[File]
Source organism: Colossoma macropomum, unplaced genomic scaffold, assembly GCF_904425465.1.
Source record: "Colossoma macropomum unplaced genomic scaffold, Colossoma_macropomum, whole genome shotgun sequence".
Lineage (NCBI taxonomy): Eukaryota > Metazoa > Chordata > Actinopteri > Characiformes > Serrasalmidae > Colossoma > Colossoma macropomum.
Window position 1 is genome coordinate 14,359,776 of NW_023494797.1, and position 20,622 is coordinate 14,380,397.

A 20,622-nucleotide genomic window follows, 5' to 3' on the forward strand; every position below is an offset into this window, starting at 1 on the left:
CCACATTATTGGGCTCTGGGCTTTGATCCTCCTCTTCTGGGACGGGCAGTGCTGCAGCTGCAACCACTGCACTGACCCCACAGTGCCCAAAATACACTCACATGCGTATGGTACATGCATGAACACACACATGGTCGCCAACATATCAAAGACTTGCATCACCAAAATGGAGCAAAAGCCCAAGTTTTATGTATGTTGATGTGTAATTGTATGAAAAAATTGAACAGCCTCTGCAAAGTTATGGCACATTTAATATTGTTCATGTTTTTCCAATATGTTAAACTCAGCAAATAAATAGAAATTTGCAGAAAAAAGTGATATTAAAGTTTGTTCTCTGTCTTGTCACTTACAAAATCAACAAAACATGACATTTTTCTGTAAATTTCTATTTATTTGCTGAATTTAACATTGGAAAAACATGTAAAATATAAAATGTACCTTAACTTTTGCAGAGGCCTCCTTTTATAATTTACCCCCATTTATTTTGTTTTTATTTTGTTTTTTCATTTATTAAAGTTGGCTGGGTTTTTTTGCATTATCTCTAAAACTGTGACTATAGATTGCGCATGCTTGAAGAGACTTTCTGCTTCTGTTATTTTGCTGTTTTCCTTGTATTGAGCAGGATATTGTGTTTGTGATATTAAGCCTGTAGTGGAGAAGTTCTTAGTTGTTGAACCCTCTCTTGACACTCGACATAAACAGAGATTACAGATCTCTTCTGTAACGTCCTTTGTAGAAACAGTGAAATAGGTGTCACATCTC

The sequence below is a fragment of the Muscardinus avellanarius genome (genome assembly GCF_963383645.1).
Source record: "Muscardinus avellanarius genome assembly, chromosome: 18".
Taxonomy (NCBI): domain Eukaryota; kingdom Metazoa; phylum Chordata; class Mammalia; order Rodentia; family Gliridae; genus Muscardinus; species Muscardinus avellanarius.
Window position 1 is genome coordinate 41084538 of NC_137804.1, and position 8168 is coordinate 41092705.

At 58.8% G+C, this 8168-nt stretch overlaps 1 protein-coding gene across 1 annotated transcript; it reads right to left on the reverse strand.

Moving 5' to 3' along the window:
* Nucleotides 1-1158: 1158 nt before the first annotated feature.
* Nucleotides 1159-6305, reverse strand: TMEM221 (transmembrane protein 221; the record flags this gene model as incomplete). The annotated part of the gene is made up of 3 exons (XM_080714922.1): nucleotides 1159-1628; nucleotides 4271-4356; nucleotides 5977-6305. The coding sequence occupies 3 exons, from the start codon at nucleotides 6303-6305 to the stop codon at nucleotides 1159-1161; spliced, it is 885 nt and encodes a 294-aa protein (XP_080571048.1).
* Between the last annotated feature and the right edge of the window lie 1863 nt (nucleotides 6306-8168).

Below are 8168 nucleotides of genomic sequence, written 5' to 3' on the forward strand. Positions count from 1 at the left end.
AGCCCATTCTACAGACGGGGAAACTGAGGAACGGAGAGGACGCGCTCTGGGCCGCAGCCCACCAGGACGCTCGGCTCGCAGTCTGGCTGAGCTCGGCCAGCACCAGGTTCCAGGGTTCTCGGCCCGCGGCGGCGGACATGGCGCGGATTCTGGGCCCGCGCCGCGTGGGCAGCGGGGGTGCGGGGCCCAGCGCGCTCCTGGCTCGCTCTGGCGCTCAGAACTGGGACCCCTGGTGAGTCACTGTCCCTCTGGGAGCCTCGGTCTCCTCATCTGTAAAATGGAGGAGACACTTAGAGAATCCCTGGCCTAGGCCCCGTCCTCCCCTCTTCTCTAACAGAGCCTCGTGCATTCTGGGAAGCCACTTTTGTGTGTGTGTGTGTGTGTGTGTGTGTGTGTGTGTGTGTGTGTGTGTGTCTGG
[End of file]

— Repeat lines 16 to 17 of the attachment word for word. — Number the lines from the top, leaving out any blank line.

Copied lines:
Below are 8168 nucleotides of genomic sequence, written 5' to 3' on the forward strand. Positions count from 1 at the left end.
AGCCCATTCTACAGACGGGGAAACTGAGGAACGGAGAGGACGCGCTCTGGGCCGCAGCCCACCAGGACGCTCGGCTCGCAGTCTGGCTGAGCTCGGCCAGCACCAGGTTCCAGGGTTCTCGGCCCGCGGCGGCGGACATGGCGCGGATTCTGGGCCCGCGCCGCGTGGGCAGCGGGGGTGCGGGGCCCAGCGCGCTCCTGGCTCGCTCTGGCGCTCAGAACTGGGACCCCTGGTGAGTCACTGTCCCTCTGGGAGCCTCGGTCTCCTCATCTGTAAAATGGAGGAGACACTTAGAGAATCCCTGGCCTAGGCCCCGTCCTCCCCTCTTCTCTAACAGAGCCTCGTGCATTCTGGGAAGCCACTTTTGTGTGTGTGTGTGTGTGTGTGTGTGTGTGTGTGTGTGTGTGTGTGTGTCTGG